When you conduct an F test, you will get an F statistic as a result. To determine if the results of the F test are statistically significant, you can compare the F statistic to an **F critical value**.

If the F statistic is greater than the F critical value, then the results of the test are statistically significant.

The F critical value can be found by using an F distribution table or by using statistical software.

To find the F critical value, you need:

- A significance level (common choices are 0.01, 0.05, and 0.10)
- Numerator degrees of freedom
- Denominator degrees of freedom

Using these three values, you can determine the F critical value to be compared with the F statistic.

**How to Find the F Critical Value in R**

To find the F critical value in R, you can use the qf() function, which uses the following syntax:

**qf(p, df1, df2. lower.tail=TRUE)**

where:

**p:**The significance level to use**df1**: The numerator degrees of freedom**df2**: The denominator degrees of freedom**lower.tail:**If TRUE, the probability to the left of**p**in the F distribution is returned. If FALSE, the probability to the right is returned. Default is TRUE.

This function returns the critical value from the F distribution based on the significance level, numerator degrees of freedom, and denominator degrees of freedom provided.

For example, suppose we would like to find the F critical value for a significance level of 0.05, numerator degrees of freedom = 6, and denominator degrees of freedom = 8.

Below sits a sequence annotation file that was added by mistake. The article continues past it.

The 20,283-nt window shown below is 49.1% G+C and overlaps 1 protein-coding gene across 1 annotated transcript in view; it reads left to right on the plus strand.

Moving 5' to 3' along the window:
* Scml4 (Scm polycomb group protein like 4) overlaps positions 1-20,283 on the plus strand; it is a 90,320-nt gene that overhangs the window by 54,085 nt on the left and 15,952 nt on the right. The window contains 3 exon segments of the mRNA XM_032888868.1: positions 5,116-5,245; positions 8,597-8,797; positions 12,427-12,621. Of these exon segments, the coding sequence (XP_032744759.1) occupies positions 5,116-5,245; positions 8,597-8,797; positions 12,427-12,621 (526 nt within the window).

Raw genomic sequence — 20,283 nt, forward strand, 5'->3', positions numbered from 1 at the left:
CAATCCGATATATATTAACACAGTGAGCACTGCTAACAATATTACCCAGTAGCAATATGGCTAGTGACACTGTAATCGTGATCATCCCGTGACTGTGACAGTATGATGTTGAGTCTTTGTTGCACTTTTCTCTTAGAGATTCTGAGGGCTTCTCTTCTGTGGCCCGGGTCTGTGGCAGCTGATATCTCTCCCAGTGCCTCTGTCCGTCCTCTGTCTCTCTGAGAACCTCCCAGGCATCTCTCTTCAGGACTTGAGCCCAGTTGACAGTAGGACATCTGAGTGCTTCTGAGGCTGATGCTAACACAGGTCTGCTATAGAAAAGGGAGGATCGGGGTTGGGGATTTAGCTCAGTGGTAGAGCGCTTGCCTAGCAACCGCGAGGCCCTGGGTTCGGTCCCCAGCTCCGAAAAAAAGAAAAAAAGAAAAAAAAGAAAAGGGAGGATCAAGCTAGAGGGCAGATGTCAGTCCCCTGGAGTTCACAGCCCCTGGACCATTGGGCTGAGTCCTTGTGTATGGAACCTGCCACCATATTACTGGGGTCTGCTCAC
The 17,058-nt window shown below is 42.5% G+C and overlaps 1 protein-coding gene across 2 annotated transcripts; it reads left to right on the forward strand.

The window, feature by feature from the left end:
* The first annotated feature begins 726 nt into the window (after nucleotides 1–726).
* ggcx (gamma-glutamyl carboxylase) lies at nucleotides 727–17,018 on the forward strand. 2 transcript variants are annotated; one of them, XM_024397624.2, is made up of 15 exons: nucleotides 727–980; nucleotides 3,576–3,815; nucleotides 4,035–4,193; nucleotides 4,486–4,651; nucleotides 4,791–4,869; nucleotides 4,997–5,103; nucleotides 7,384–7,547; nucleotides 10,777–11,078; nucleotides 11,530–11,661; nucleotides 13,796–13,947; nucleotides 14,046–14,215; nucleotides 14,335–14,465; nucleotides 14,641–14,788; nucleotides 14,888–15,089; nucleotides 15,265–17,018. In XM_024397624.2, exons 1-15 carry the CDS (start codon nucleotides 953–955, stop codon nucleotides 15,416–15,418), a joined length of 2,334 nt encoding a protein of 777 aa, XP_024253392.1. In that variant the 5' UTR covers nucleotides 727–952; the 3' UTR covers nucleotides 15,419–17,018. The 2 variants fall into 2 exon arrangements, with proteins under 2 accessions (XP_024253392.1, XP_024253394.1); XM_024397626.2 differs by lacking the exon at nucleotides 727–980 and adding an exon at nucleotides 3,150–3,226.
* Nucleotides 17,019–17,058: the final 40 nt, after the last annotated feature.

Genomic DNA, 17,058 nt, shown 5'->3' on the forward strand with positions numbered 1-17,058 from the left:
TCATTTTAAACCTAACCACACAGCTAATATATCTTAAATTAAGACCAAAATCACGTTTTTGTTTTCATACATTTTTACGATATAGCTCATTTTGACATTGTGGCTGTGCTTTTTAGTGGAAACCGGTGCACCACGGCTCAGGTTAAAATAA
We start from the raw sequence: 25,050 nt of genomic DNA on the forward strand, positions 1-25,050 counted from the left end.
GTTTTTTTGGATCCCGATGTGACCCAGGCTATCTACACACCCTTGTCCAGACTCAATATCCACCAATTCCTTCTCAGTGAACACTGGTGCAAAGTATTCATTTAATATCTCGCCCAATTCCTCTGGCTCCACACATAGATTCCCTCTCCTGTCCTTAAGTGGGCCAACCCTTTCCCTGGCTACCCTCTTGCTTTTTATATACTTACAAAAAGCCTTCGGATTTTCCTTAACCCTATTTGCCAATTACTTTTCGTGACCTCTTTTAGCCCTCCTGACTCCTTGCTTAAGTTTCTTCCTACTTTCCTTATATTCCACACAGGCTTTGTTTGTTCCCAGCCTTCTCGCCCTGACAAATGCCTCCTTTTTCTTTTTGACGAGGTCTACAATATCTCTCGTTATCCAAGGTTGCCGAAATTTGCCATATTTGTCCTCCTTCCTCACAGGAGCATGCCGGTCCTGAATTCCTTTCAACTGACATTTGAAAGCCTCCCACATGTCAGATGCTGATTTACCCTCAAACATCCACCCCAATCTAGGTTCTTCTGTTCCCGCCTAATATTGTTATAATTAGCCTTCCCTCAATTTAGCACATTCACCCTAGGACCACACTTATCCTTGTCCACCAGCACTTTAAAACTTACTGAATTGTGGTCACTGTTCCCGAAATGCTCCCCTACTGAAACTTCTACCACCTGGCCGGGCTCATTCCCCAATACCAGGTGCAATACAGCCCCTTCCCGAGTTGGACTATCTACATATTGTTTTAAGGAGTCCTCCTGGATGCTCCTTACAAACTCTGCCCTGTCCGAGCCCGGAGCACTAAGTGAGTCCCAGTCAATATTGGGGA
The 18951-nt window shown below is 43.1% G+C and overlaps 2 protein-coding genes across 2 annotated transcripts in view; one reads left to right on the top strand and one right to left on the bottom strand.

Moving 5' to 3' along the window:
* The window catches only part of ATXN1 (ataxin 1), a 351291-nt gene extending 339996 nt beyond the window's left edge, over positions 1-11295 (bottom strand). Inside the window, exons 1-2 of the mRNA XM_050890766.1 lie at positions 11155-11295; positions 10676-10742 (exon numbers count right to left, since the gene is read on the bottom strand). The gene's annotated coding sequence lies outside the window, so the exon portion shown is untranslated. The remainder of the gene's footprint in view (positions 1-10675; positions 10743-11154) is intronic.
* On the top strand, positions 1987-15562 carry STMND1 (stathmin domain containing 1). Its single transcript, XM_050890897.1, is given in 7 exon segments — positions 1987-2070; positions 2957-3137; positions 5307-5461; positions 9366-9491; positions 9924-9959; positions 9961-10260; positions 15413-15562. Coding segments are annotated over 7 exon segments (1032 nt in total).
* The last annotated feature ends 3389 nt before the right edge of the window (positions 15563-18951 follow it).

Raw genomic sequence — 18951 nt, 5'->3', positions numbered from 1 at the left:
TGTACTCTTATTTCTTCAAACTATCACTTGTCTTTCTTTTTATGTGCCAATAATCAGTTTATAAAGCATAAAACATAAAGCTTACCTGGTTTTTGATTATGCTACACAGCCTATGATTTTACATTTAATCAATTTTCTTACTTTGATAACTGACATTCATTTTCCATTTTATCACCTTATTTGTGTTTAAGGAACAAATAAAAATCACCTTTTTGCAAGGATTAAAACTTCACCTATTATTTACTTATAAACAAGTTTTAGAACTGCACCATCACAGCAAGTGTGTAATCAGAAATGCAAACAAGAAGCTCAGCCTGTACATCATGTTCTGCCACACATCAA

#find F critical value qf(p=.05, df1=6, df2=8, lower.tail=FALSE) [1] 3.58058

The F critical value for a significance level of 0.05, numerator degrees of freedom = 6, and denominator degrees of freedom = 8 is **3.58058**.

Thus, if we’re conducting some type of F test then we can compare the F test statistic to **3.58058**. If the F statistic is greater than 3.58058, then the results of the test are statistically significant.

Note that smaller values of alpha will lead to larger F critical values. For example, consider the F critical value for a significance level of **0.01**, numerator degrees of freedom = 6, and denominator degrees of freedom = 8.

#find F critical value qf(p=.01, df1=6, df2=8, lower.tail=FALSE) [1] 6.370681

And consider the F critical value with the exact same degrees of freedom for the numerator and denominator, but with a significance level of **0.005**:

#find F critical value qf(p=.005, df1=6, df2=8, lower.tail=FALSE) [1] 7.951992

*You can find more R tutorials here.*

Are you sure about the calcul? In qf() I found god results replacing p=0.05 with p=0.95.

Good article, many thanks